There are several straw man arguments at work in our modern engagement with prayer and efforts toward social justice.

  • The notion that prayer is only a means of talking to God is incomplete.

If you feel the only value of prayer is asking God for help, pleading with him to provide strength, and telling him about your struggles, your view of prayer lacks theological fortitude. Prayer is also a means of God communicating with us. If your posture of prayer primarily focuses on God responding to your needs, you can lose touch with the posture that prepares us to respond to what he commands.

The James 1:19 text is often hijacked to speak about interpersonal human relationships/conflicts, but the context starts at verse 16 as an exhortation to listen to God. Being quick to hear, slow to speak is a posture of trusting in his will over our own, and the next verse (20) speaks to our anger compared to his righteousness. His words to us in prayer will reinforce what he has said through the inspired words of Scripture.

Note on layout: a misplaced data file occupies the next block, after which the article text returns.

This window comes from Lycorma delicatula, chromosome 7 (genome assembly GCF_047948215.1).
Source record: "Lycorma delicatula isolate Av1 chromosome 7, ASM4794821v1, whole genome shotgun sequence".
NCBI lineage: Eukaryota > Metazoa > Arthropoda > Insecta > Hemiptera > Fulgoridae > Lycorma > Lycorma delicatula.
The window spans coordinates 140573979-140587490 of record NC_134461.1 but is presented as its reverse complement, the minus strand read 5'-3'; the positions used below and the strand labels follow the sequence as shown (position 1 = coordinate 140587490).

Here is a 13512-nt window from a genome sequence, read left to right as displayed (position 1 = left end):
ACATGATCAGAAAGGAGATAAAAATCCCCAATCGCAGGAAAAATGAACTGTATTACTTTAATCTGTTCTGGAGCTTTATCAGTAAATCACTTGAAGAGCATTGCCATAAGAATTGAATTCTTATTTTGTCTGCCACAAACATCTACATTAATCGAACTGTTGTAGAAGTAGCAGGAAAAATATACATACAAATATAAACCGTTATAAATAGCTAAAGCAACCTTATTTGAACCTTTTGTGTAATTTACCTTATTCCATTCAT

We should be reminded of his response to anxiety in Philippians 4:6-7. His peace is tangible communication to us about who he is. The words of Scripture are not constrained by our timelines or our sense of urgency. If we are not careful, we may actually take a posture of presumption rather than faith. The news’ headlines don’t move God. We must take care that we posture ourselves to listen and discern what the Spirit is saying to us in these times.

  • We must denounce the false dichotomy between prayer and meaningful action.

Prayer is meaningful action. In its expression of faith, it actually informs the next steps we take. If we pay close attention to the black social movements which included Christian leaders, prayer was incorporated as a means to inform their efforts. Lewis Baldwin, a black Historian, cited King’s prayers as a major means of pushing the Civil Rights efforts forward. In his book, “Never to Leave Us Alone: The Prayer Life of Martin Luther King Jr.”, Lewis says: